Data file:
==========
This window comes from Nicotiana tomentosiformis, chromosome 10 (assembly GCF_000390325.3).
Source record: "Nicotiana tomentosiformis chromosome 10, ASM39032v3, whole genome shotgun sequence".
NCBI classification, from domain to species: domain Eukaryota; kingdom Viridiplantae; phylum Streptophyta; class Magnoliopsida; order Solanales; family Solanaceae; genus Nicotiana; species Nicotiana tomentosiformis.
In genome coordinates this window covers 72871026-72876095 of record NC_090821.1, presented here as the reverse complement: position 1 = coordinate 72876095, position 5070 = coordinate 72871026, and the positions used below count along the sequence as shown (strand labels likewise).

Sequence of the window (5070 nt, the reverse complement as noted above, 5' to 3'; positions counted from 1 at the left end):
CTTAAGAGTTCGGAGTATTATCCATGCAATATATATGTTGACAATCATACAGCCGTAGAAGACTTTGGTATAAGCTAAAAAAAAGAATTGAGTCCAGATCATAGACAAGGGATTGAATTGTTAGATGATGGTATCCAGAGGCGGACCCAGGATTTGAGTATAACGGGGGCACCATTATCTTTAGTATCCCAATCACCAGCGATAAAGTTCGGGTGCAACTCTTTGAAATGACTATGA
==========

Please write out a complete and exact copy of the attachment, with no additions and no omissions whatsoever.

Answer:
This window comes from Nicotiana tomentosiformis, chromosome 10 (assembly GCF_000390325.3).
Source record: "Nicotiana tomentosiformis chromosome 10, ASM39032v3, whole genome shotgun sequence".
NCBI classification, from domain to species: domain Eukaryota; kingdom Viridiplantae; phylum Streptophyta; class Magnoliopsida; order Solanales; family Solanaceae; genus Nicotiana; species Nicotiana tomentosiformis.
In genome coordinates this window covers 72871026-72876095 of record NC_090821.1, presented here as the reverse complement: position 1 = coordinate 72876095, position 5070 = coordinate 72871026, and the positions used below count along the sequence as shown (strand labels likewise).

Sequence of the window (5070 nt, the reverse complement as noted above, 5' to 3'; positions counted from 1 at the left end):
CTTAAGAGTTCGGAGTATTATCCATGCAATATATATGTTGACAATCATACAGCCGTAGAAGACTTTGGTATAAGCTAAAAAAAAGAATTGAGTCCAGATCATAGACAAGGGATTGAATTGTTAGATGATGGTATCCAGAGGCGGACCCAGGATTTGAGTATAACGGGGGCACCATTATCTTTAGTATCCCAATCACCAGCGATAAAGTTCGGGTGCAACTCTTTGAAATGACTATGA